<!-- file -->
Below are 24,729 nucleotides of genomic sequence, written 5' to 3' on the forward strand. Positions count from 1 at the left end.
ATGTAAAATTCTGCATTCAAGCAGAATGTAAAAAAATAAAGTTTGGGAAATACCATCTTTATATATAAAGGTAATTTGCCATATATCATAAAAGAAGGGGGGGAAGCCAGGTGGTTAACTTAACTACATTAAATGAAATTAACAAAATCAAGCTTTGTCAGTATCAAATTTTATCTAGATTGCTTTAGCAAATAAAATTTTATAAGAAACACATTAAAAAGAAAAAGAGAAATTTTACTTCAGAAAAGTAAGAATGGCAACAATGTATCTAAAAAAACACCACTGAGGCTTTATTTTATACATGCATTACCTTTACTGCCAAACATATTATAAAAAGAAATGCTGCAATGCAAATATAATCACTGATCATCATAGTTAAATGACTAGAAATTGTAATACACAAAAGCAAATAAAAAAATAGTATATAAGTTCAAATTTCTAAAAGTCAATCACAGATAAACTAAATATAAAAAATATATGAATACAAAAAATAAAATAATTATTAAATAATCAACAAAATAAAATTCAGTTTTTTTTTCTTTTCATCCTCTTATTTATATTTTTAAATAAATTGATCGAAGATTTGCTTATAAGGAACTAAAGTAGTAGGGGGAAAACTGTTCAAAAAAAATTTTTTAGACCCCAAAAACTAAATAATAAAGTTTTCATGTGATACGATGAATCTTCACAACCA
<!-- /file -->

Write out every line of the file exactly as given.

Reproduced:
Below are 24,729 nucleotides of genomic sequence, written 5' to 3' on the forward strand. Positions count from 1 at the left end.
ATGTAAAATTCTGCATTCAAGCAGAATGTAAAAAAATAAAGTTTGGGAAATACCATCTTTATATATAAAGGTAATTTGCCATATATCATAAAAGAAGGGGGGGAAGCCAGGTGGTTAACTTAACTACATTAAATGAAATTAACAAAATCAAGCTTTGTCAGTATCAAATTTTATCTAGATTGCTTTAGCAAATAAAATTTTATAAGAAACACATTAAAAAGAAAAAGAGAAATTTTACTTCAGAAAAGTAAGAATGGCAACAATGTATCTAAAAAAACACCACTGAGGCTTTATTTTATACATGCATTACCTTTACTGCCAAACATATTATAAAAAGAAATGCTGCAATGCAAATATAATCACTGATCATCATAGTTAAATGACTAGAAATTGTAATACACAAAAGCAAATAAAAAAATAGTATATAAGTTCAAATTTCTAAAAGTCAATCACAGATAAACTAAATATAAAAAATATATGAATACAAAAAATAAAATAATTATTAAATAATCAACAAAATAAAATTCAGTTTTTTTTTCTTTTCATCCTCTTATTTATATTTTTAAATAAATTGATCGAAGATTTGCTTATAAGGAACTAAAGTAGTAGGGGGAAAACTGTTCAAAAAAAATTTTTTAGACCCCAAAAACTAAATAATAAAGTTTTCATGTGATACGATGAATCTTCACAACCA